//This has gone on for long enough.// Bones said. //I bind you, Phoenix.//

Spock inclined his head. //Correction, we bind you together. You will harm no one.//

//No!// The hand formed turned into a red box, trapping the Phoenix inside of it. //No, I won’t allow it! I won’t!//

Using their power together, Bones and Spock sealed the box shut so that nothing, not even air, could escape it.

It was done; the Phoenix was contained.

Back in the real world, Bones’ clothes shifted to the suit he wore at the Hellfire Club gala. The firebird aura dissipated into the sky, floating away like fireflies. He collapsed without a word.

“Bones!” Jim ran over to him and sat on the ground, cradling him in his arms. “Bones, are you okay?”

The lights of the transporter appeared in front of them, and there stood Spock. Visibly exhausted, there was green blood smeared under his nose. “The Phoenix is bound, and even with my powers augmented by Cerebro, I would not have been successful had the doctor himself not aided me.” He wiped away the blood with the back of a hand. “His will is truly formidable.”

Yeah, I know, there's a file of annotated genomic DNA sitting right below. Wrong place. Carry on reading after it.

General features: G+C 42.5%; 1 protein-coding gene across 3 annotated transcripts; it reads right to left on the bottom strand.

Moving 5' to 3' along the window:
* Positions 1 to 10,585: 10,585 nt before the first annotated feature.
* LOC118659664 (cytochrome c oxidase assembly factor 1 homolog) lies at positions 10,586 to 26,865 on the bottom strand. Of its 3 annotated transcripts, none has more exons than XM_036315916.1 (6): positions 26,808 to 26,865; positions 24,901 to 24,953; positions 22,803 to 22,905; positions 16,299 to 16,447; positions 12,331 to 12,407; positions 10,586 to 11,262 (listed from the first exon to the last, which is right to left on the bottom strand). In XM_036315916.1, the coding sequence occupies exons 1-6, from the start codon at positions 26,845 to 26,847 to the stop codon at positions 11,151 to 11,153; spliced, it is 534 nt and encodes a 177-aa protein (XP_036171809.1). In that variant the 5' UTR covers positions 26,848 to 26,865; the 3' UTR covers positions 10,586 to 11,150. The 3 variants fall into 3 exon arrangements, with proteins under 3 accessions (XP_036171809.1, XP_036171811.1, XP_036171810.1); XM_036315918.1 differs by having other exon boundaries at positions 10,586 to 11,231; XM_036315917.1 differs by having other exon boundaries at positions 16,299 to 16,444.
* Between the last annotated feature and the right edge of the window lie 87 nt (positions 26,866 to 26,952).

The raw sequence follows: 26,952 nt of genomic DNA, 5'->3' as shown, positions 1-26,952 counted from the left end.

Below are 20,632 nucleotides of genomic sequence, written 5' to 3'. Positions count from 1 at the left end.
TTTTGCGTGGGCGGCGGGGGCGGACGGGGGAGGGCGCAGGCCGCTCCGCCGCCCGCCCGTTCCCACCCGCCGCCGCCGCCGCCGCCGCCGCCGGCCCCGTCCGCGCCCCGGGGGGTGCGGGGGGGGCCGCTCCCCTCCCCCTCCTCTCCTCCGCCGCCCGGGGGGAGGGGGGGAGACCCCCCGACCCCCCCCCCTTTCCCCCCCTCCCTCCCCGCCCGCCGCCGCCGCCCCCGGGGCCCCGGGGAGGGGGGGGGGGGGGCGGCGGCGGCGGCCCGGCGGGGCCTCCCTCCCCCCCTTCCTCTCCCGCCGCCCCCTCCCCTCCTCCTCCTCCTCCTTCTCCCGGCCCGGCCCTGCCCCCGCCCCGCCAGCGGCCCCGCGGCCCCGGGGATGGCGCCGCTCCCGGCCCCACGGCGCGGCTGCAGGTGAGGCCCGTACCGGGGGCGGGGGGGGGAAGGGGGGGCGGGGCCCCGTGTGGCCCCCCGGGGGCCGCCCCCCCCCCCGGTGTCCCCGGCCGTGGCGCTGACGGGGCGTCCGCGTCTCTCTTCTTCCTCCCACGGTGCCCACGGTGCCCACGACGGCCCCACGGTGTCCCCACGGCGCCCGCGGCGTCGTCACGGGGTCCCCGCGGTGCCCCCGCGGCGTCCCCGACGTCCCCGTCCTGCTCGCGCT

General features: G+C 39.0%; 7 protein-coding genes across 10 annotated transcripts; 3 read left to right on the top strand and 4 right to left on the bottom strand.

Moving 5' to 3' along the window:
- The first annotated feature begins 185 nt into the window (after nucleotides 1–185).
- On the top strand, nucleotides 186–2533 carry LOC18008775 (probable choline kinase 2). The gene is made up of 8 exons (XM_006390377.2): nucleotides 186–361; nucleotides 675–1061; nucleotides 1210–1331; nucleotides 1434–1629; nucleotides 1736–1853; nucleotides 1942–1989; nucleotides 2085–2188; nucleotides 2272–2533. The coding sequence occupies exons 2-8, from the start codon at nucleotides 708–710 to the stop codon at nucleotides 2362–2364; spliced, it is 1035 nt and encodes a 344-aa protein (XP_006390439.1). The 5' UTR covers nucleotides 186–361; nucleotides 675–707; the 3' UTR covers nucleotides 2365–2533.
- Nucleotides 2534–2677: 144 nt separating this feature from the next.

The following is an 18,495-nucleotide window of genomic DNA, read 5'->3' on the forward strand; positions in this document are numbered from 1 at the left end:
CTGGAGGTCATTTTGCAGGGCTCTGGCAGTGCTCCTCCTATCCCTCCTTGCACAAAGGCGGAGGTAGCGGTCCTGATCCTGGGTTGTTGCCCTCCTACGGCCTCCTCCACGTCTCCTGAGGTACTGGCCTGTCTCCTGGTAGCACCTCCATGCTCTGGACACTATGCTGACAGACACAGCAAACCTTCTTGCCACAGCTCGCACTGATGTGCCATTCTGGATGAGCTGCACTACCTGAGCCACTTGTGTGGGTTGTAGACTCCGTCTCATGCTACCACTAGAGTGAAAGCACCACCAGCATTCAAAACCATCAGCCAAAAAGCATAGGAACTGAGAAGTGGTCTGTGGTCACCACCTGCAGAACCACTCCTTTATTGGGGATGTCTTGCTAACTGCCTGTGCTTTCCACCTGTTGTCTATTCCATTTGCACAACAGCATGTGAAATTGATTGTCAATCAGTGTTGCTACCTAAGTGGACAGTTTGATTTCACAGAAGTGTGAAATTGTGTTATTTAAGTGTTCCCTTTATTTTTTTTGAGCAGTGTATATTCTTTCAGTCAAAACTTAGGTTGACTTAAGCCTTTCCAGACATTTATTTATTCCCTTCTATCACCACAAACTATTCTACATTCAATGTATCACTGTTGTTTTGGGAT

Bones stirred. He blinked open his eyes. “Jim?”

“Hey you,” Jim said with a watery smile. “So, that happened.”

A look of deep sadness came over Bones’ face. “Jim, while I was Dark Phoenix...I tried to...”

“I know, Bones, I felt it all through the rapport,” Jim said as he brushed the hair off his face. “Just like I felt you stop, and how I felt you avoid killing the Shi’ar crew. I even felt you make sure the system was uninhabited first.” The smile became less shaky and more proud. “You still had control deep down inside. You didn’t lose yourself. That means everything.”

Bones tentatively smiled back. “Thanks, darlin’.” He pulled Jim’s face towards him, and they kissed.

Glowing lights formed in the field several meters away. The crew of the Enterprise looked towards them.

Two armed Shi’ar guards stood in the front, followed by Gladiator, Smasher, Starbolt, and Oracle of the Imperial Guard. Behind them stood the Empress herself, Lilandra. She wore a suit of skintight silver armor with a cape over her left shoulder. There was a matching helmet in the shape of her feathered hair on her head.